March 7, 2013 / 2:17 PM / 5 years ago

S&P upgrades Portugal's credit rating outlook to stable

LISBON (Reuters) - Standard & Poor’s has revised its outlook on Portugal’s “junk” BB/B sovereign ratings to stable from negative, citing new evidence that European institutions will continue to support the country’s efforts to get its fiscal house in order.

S&P’s decision - the first outlook upgrade by a major rater since a slew of ratings downgrades in 2011-12 - came after the European Union finance ministers earlier this week commended the Portuguese and Irish authorities’ strong commitment to their respective adjustment programmes.

The ministers said they would seek how to smooth out the redemption schedules for the two countries’ rescue loans for them to return to debt markets and exit their bailouts.

The rating agency’s long-term BB rating is two notches below the coveted “investment grade” and is one notch higher than Moody’s Ba3 and one notch lower than Fitch’s BB+. The other two raters have a negative outlook on Portugal.

Luis Marques Guedes, secretary of state for cabinet matters, told a briefing after a weekly cabinet meeting the improved outlook was “excellent news for the country”.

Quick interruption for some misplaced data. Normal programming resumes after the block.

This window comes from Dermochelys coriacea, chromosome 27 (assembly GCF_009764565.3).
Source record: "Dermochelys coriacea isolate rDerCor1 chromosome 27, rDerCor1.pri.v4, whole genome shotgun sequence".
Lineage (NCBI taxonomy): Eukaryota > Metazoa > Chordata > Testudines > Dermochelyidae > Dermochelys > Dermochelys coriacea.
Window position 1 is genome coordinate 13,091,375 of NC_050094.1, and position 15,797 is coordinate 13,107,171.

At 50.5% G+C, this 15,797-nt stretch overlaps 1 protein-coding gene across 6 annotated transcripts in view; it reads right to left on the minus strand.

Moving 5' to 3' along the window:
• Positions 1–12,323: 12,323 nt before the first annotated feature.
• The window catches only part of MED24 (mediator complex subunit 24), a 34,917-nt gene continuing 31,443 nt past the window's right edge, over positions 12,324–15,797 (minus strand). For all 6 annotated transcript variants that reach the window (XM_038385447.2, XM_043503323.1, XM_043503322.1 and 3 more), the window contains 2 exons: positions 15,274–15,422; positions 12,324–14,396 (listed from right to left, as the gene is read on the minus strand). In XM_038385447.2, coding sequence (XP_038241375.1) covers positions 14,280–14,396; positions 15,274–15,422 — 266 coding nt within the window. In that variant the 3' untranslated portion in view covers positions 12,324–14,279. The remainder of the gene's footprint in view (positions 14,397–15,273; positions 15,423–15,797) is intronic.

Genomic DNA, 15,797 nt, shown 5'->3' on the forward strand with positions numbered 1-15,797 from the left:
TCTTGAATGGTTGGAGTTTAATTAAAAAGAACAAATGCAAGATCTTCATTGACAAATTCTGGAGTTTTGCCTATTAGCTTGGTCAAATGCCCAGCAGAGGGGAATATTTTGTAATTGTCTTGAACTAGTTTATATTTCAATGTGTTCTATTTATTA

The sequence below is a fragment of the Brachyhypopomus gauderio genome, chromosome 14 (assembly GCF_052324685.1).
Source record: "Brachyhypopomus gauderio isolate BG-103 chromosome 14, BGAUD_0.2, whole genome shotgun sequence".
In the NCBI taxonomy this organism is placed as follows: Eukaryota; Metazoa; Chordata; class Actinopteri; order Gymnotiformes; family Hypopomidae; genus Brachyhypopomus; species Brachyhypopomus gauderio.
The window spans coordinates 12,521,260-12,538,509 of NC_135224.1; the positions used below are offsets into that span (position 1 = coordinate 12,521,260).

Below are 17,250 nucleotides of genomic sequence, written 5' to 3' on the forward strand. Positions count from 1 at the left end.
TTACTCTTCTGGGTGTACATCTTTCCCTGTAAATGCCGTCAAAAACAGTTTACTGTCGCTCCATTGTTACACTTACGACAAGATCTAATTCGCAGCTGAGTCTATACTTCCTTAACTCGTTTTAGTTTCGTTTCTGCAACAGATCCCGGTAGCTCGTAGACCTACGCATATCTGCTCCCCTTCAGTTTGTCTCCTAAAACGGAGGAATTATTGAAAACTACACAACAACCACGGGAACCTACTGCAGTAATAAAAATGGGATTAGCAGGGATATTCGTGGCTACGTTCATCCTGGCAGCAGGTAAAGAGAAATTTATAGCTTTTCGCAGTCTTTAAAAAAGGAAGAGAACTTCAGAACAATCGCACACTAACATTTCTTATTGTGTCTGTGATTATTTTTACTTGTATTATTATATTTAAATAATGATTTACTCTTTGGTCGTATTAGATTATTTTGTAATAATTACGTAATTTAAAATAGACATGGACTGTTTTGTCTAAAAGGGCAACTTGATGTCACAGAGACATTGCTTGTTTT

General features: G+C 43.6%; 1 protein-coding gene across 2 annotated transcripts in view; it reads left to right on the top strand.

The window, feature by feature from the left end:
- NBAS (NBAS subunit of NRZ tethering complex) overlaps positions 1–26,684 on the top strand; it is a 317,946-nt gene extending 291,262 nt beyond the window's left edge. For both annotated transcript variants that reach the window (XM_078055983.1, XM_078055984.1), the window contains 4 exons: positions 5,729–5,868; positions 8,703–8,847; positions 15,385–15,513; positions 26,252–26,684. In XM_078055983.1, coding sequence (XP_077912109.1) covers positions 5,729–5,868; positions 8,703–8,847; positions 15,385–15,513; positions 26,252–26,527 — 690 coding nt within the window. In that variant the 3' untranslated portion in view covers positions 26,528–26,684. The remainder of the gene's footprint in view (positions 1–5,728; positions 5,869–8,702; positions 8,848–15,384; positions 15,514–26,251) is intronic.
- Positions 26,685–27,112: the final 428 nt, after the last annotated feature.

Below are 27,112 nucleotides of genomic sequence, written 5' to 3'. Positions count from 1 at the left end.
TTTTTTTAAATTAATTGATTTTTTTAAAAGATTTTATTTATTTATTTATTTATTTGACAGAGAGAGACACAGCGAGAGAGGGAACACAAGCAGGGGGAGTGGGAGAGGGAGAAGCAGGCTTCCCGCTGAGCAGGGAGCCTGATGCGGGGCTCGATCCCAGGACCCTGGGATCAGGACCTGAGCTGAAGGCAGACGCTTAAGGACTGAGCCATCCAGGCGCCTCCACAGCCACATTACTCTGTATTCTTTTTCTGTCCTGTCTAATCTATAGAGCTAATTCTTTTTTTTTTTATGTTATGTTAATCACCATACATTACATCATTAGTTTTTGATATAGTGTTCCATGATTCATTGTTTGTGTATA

“We hope it brings an inversion of the trend of the past few years, which was very negative and has heavily punished the Portuguese economy, companies and families. But obviously this will depend on the country’s progress and continued determination to fulfil the adjustment programme,” he said.

Portuguese benchmark 10-year bond yields fell 20 basis points to 6.02 percent on Thursday - the lowest level since late January when Portugal made its first bond issue since the mid-2011 bailout.

The announcement also helped lift the euro slightly. The single currency edged to a session high of $1.2996 on the news in the early hours on Thursday and then continued to rise a tad above $1.3 after a brief retreat.

S&P said it expected “that Portugal’s official European lenders are likely to extend their loans, thereby reducing the Portuguese government’s refinancing risks and, to a lesser extent, its interest costs”.

“At the same time, we expect Portugal’s official lenders... to adjust Portugal’s fiscal consolidation path under the programme, mostly to reflect the weaker-than-previously-assumed economic activity.”

S&P said this should make Portugal’s adjustment process more sustainable, both economically and socially, reducing the risk that the government will not comply with the programme.

S&P said it could cut Portugal’s ratings if political commitment to the current structural adjustment diminishes and if European institutions back away from extending the maturity of Portugal’s official debt.

“We could raise the ratings if export performance turns out to be much better than our current expectations or if investment picks up significantly,” it said.

“This would, in our view, support Portugal’s recovery and contribute to job creation, thereby strengthening the social contract. A more robust recovery would also contribute to a faster fiscal consolidation and debt reduction path, improving Portugal’s fiscal indicators.” (Reporting by Ian Chua and Andrei Khalip; Editing by Stephen Nisbet)

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